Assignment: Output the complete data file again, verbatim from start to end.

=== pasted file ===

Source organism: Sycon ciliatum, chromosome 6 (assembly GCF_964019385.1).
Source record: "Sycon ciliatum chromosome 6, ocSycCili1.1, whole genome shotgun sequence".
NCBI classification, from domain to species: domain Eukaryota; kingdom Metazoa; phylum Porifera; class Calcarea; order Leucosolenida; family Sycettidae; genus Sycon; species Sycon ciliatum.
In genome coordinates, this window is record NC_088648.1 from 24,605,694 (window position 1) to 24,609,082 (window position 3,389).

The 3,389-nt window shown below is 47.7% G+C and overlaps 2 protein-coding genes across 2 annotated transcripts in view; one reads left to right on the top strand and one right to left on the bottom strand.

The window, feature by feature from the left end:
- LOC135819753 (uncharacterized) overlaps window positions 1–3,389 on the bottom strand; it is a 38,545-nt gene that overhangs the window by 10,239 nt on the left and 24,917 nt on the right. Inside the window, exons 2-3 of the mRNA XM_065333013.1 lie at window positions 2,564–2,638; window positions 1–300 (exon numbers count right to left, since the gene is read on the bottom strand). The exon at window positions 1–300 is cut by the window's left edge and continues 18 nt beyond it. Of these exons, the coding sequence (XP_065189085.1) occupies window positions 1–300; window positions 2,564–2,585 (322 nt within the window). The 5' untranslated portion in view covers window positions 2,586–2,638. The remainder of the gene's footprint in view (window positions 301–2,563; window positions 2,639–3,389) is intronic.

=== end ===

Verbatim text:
Source organism: Sycon ciliatum, chromosome 6 (assembly GCF_964019385.1).
Source record: "Sycon ciliatum chromosome 6, ocSycCili1.1, whole genome shotgun sequence".
NCBI classification, from domain to species: domain Eukaryota; kingdom Metazoa; phylum Porifera; class Calcarea; order Leucosolenida; family Sycettidae; genus Sycon; species Sycon ciliatum.
In genome coordinates, this window is record NC_088648.1 from 24,605,694 (window position 1) to 24,609,082 (window position 3,389).

The 3,389-nt window shown below is 47.7% G+C and overlaps 2 protein-coding genes across 2 annotated transcripts in view; one reads left to right on the top strand and one right to left on the bottom strand.

The window, feature by feature from the left end:
- LOC135819753 (uncharacterized) overlaps window positions 1–3,389 on the bottom strand; it is a 38,545-nt gene that overhangs the window by 10,239 nt on the left and 24,917 nt on the right. Inside the window, exons 2-3 of the mRNA XM_065333013.1 lie at window positions 2,564–2,638; window positions 1–300 (exon numbers count right to left, since the gene is read on the bottom strand). The exon at window positions 1–300 is cut by the window's left edge and continues 18 nt beyond it. Of these exons, the coding sequence (XP_065189085.1) occupies window positions 1–300; window positions 2,564–2,585 (322 nt within the window). The 5' untranslated portion in view covers window positions 2,586–2,638. The remainder of the gene's footprint in view (window positions 301–2,563; window positions 2,639–3,389) is intronic.